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From movement skills to success in games

Howard Todd suggests books that offer inspiration on delivering better lessons

Beginning Athletics - What to Teach and Coach

By Carl Johnson with Dr Alan Neuff

Neuff Athletic Equipment pound;19.90

SAQ Juniors (Developing Good Movement Skills for 4-11 Year Olds)

SAQ Youth (Movement Performance in Sport and Games for 12-18 Year Olds)

by Alan Pearson and David Hawkins

ACBlack pound;12.99 each

Teaching Games for Understanding - Theory, Research and Practice

Linda L Griffin and Joy I Butler

Human Kinetics pound;15

Unsatisfactory lessons are often the consequence of a teachers' knowledge of the subject not being good enough to provide demanding work or to identify the weaknesses in skill performance that restrict progress.

This is particularly true in physical education, where teachers are challenged to deliver a broad and varied curriculum. These books should help.

Carl Johnson in Beginning Athletics - What to Teach and Coach has produced a text and a set of photocopiable work cards in a ring-binder that will appeal particularly to non-specialist teachers.

It provides essential help and advice for delivering the performance aspect of the athletics national curriculum to children between the ages of seven and 14. The book's three sections cover the basic athletics events related to travelling, throwing and jumping.

The work cards are presented in sequential order, starting with work suited to very young children and ending with activities that explain basic event technique. The introduction provides a series of easy-to-organise warm-up and closing games as well as simple advice on class management and the principles of safety. Teachers will find the brief teaching points provided on each card particularly useful. These give the essential coaching knowledge needed in order to pin-point to children what they need to do to improve their performance.

If, like me, you feel there are a lot of movement skills in key stages 1 and 2 of the national curriculum that are applicable in several activity areas, you will appreciate SAQ Juniors by Alan Pearson and David Hawkins.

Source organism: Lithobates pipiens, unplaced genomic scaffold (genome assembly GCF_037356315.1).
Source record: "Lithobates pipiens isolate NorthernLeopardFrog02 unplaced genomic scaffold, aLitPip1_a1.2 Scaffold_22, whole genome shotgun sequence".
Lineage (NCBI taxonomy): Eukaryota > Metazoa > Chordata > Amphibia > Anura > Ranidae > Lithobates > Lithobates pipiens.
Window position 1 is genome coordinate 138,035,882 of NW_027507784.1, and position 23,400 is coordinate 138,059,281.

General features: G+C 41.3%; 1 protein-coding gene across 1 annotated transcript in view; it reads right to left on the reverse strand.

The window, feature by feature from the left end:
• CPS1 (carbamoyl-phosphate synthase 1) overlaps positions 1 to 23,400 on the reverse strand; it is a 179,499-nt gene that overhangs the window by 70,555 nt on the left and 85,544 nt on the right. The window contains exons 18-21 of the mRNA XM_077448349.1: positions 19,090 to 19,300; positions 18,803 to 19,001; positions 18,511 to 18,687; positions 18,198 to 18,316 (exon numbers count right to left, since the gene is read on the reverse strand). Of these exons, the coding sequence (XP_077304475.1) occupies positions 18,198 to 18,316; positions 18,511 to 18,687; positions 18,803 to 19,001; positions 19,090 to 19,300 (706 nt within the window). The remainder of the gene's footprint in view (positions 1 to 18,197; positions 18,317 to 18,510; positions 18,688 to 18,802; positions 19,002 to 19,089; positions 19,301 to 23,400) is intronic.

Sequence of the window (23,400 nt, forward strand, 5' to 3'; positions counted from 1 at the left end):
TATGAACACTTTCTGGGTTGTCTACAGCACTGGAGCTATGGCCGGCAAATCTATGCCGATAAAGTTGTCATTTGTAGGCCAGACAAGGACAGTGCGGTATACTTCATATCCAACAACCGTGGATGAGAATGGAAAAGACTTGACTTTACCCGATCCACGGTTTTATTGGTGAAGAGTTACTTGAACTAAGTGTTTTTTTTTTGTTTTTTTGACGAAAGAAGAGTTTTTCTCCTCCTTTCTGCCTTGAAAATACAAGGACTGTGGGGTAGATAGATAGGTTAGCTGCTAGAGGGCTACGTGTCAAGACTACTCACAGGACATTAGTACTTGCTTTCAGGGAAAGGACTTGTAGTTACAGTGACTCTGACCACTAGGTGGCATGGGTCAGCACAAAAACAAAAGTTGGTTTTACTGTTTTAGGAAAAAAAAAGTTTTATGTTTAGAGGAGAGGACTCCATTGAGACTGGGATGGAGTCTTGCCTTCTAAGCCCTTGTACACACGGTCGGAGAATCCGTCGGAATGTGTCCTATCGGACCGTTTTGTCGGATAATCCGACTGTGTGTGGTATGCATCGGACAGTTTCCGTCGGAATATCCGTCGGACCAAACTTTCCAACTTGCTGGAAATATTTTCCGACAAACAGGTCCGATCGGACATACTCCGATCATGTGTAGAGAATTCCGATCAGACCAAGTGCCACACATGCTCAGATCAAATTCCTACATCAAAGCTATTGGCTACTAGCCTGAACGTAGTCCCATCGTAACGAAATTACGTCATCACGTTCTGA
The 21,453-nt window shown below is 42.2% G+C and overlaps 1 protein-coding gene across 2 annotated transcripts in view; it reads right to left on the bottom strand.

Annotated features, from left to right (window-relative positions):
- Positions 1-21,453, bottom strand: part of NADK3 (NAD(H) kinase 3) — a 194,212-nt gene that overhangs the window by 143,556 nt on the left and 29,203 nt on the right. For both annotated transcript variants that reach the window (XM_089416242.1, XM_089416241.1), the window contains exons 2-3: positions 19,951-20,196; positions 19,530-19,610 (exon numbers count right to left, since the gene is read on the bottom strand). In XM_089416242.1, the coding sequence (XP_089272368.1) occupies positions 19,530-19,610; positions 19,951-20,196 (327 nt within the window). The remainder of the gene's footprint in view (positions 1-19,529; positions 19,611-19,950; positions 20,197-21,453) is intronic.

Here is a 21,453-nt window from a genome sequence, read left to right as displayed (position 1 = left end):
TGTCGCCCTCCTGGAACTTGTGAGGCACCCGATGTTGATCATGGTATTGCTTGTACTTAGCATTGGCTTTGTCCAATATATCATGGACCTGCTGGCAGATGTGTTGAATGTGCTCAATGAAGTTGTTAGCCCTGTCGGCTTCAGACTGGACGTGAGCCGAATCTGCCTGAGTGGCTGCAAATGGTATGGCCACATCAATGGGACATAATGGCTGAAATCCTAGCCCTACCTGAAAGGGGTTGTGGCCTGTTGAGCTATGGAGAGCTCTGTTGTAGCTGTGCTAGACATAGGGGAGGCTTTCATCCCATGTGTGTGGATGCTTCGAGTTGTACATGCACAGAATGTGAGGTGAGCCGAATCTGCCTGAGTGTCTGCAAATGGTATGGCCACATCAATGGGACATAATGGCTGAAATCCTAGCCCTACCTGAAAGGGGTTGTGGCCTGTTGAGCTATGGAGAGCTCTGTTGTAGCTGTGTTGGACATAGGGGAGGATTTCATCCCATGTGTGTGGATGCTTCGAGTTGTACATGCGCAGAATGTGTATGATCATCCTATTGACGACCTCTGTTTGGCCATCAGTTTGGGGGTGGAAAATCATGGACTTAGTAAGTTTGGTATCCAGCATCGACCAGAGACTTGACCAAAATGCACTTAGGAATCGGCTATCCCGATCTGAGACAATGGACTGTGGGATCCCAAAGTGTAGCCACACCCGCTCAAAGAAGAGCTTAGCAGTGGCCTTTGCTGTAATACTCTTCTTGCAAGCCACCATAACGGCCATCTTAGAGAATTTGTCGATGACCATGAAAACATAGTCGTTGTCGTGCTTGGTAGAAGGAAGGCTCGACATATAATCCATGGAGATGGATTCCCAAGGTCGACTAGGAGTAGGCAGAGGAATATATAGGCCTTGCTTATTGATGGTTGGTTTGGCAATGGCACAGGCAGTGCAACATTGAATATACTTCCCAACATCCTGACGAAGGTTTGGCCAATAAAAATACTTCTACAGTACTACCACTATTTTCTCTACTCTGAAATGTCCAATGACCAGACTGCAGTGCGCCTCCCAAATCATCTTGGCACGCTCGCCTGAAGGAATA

This book, by two very experienced authors, is about developing good foundation movement skills for four to 11-year-olds. It features innovative training and conditioning through exercises and techniques that can be incorporated into any activity programme, with useful photographs and illustrations on every page.

Like Carl Johnston's book, SAQ Juniors is closely referenced to national curriculum requirements. In order to gain maximum benefit, it would be helpful to attend one of the regional training courses that explain the philosophy underpinning the programme.

The sequel, SAQ Youth, provides appropriate progression, albeit with lots of repetition.

Lessons can be judged unsatisfactory if a teacher fails to engage the class in the programme offered. Often this is a consequence of teaching performance skills from a scheme of work to the whole class, with no regard for the needs of the pupils themselves.

Teaching Games for Understanding is a timely reminder of the importance of learner-centred PE. This is not a book to pick up for practical support, however. Many PE teachers will be familiar with the approach first advocated by Bunker and Thorpe in their book of the same title in 1982.

Linda Griffin and Joy Butler's book reviews the knowledge, research and insights of a number of international scholars in the intervening years - providing expert perspectives from 17 contributors in six different countries. It updates the reader and reminds us of the important principles of inclusion and pupil-centred work that underpin this well-known approach to interactive learning.

Most chapters open with an all-too-familiar scenario or quotation that makes what follows highly relevant. The thought-provoking questions that follow each section will keep debate alive long after you have read the book.

Highly readable and enjoyable, this text is widely applicable at a time when didactic instruction is still the dominant approach to teaching games.

Howard Todd is a former primary headteacher and inspectoradviser for PE and primary education in Cumbria. He is now an education consultant and additional Ofsted inspector

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